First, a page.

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For example: an array of varying-length arrays of integers.

In C++, we are used to doing things like:

int * * TwoDimAry = new int * [n] ;

for ( int i ( 0 ) ; i < n ; i ++ )
{
    TwoDimAry[i] = new int [i + n] ;
}

In this case, if n == 3 then the result would be an array of three pointers to arrays of integers, and would appear like this:

Of course, .NET arrays are managed collections, so you don't have to deal with the manual allocation/deletion.

But declaring:

int[][] TwoDimAry ;

... in C# does not appear to have the same effect - namely, you have to innitialize ALL of the sub-arrays at the same time, and they have to be the same length.

I need my sub-arrays to be independent of each-other, as they are in native C++.

What's the best way to implement this using managed collections? Are there any drawbacks I should be aware of?

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2  
If you declare a jagged array (int[][] syntax), the sub-arrays can have different sizes. If you declare a multidimensional array (int[,] syntax), the sub-arrays will have the same length. –  R. Martinho Fernandes Nov 22 '10 at 3:38

3 Answers 3

up vote 7 down vote accepted

Like C++, you need to initialize every subarray in an int[][].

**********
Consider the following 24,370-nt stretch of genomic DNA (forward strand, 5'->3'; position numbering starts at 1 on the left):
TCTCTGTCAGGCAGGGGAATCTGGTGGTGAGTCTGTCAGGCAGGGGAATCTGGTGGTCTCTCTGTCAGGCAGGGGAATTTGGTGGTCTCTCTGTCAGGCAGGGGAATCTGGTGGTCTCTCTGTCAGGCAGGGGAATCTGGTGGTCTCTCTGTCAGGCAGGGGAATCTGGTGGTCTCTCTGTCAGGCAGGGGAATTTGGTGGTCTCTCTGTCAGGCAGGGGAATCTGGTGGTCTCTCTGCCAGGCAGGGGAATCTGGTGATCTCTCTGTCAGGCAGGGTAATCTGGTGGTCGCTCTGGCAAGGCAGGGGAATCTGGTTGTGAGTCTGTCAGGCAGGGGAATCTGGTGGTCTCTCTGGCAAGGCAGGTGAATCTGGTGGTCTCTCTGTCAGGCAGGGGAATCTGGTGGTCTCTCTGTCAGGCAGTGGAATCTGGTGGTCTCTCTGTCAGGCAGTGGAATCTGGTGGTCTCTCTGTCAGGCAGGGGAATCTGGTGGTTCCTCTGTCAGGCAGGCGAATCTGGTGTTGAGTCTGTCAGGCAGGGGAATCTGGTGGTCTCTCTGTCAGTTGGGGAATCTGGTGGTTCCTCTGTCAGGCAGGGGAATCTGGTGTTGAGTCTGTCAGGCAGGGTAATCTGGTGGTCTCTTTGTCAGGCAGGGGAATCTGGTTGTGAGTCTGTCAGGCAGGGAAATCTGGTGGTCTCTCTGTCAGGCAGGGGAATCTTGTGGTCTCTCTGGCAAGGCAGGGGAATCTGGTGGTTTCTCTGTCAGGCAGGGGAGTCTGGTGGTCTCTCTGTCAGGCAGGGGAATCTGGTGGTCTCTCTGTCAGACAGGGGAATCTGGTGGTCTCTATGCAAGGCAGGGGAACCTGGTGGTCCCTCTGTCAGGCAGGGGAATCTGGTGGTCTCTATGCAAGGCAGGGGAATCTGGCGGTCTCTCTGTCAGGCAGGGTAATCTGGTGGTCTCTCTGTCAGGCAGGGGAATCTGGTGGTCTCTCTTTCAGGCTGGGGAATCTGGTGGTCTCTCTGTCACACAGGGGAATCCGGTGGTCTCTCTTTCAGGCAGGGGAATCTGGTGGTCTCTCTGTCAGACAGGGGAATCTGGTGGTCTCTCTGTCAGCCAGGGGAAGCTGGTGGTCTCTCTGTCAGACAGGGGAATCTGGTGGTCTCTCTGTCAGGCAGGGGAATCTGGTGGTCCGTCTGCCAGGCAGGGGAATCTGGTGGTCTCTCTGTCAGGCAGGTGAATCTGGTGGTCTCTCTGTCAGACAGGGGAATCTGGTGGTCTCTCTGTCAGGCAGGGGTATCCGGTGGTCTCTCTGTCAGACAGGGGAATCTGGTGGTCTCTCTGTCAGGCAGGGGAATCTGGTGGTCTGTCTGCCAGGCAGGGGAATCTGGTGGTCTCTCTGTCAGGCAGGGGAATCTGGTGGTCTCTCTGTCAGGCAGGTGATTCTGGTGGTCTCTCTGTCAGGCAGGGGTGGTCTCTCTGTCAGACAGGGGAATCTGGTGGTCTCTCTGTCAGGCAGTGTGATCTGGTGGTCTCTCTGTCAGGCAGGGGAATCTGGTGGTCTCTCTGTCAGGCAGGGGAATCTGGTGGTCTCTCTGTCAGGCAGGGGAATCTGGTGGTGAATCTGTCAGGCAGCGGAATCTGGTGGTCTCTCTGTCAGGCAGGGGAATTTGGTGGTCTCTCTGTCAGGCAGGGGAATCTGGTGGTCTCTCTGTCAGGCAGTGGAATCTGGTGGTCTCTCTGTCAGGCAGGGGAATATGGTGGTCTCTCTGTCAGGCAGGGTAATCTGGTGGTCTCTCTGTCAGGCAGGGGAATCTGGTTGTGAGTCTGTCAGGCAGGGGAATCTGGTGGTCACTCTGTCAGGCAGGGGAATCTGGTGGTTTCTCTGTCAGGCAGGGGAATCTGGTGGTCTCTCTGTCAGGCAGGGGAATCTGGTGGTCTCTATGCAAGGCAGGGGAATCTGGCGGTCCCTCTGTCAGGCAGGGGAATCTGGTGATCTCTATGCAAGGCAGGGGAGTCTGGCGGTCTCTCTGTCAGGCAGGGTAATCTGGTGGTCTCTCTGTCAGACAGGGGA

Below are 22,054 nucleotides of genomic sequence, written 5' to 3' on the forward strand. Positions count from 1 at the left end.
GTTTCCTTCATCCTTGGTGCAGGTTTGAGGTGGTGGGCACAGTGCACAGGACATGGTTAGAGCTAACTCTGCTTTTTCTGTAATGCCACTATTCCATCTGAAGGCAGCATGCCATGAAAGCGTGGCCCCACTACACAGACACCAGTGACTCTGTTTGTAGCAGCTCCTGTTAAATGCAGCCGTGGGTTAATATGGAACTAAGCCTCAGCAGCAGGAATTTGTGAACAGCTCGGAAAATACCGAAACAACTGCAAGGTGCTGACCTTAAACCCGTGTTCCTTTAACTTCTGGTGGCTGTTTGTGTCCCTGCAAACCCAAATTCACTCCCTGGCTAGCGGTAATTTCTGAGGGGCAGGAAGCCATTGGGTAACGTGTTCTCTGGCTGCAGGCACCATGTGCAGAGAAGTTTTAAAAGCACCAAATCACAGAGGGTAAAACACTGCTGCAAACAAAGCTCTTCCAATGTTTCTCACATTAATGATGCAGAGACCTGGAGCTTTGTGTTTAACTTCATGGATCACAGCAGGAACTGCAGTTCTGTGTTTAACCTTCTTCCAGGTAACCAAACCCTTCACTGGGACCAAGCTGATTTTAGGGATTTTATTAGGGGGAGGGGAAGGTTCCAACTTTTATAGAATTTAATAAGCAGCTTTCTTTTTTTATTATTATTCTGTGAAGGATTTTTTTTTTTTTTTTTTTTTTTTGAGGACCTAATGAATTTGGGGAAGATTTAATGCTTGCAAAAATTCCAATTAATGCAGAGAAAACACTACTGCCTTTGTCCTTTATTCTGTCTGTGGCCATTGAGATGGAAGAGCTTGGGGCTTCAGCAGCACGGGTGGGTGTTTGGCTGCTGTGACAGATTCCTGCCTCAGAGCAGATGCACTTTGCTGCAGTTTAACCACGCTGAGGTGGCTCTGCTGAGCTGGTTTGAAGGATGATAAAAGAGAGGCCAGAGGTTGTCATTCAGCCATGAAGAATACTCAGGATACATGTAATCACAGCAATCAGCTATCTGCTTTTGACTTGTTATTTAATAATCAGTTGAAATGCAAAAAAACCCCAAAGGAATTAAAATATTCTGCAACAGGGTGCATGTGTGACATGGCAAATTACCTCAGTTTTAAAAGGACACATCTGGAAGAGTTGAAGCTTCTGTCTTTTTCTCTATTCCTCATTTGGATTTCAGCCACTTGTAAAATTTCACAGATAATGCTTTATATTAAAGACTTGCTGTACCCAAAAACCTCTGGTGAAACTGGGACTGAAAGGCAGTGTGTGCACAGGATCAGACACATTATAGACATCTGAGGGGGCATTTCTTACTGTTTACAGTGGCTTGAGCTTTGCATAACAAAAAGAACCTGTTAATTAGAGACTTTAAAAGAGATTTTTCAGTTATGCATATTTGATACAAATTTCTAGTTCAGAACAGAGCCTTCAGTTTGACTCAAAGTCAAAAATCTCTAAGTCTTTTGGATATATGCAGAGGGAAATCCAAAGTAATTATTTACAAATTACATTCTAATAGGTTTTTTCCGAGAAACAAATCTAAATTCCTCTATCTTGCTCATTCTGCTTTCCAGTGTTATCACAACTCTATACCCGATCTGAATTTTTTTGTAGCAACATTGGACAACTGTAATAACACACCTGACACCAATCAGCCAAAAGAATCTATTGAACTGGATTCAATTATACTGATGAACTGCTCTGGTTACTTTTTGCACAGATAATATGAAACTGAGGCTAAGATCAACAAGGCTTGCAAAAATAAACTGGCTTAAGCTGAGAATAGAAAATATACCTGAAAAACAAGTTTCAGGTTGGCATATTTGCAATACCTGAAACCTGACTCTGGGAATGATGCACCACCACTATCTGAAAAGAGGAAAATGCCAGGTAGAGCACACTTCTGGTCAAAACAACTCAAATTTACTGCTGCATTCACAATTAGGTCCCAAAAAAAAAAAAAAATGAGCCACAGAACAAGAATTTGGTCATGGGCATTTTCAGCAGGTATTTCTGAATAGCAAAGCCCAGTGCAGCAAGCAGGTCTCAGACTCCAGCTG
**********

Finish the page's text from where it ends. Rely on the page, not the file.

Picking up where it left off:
However, they don't need to have the same length. (That's why it's called a jagged array)

For example:

int[][] jagged1 = new int[][] { new int[1], new int[2], new int[3] };

Your C++ code can be translated directly to C#:

int[][] TwoDimAry = new int[n][];

for(int i = 0; i < n; i++) {
    TwoDimAry[i] = new int[i + n];
}
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Here is an example with a jagged array initialized with 1, 2, 3, .. elements for each row

int N = 20;
int[][] array = new int[N][];      // First index is rows, second is columns
for(int i=0; i < N; i++)
{
    array[i] = new int[i+1];       // Initialize i-th row with 'i' columns
    for( int j = 0; j <= i; j++)
    {
         array[i][j] = N*j+i;      // Set a value for each column in the row
    }
}

I have use this enough to know that there aren't many drawbacks overall. Hybrid appraches with List<int[]> or List<int>[] also work.

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In .Net, most of the time you don't want to use arrays this way at all. This is because in .Net, arrays are thought of as a different animal from a collection. Managed, yes. Collection? Well, maybe, but it confuses terms because that means something special. If you want a collection (hint: most of the time you do), look in the Systems.Collections namespace, particularly Systems.Collections.Generic. It sounds like you really want either a List<List<int>> or a List<int[]>.

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To my knowledge, .Net Arrays are geared towards more structured information and fast indexing, at the cost of flexibility in terms of insertion/deletion, sorting, searching, re-sizing etc. Let me know if I'm mistaken here, but I believe that this is exactly what I need for this project - a more static dataset, with persistent structure. –  Giffyguy Nov 22 '10 at 3:56
    
@Giffy Generic lists have about the same performance profile as arrays for indexed access. I'd at least go for the List<int[]>. –  Joel Coehoorn Nov 22 '10 at 4:06

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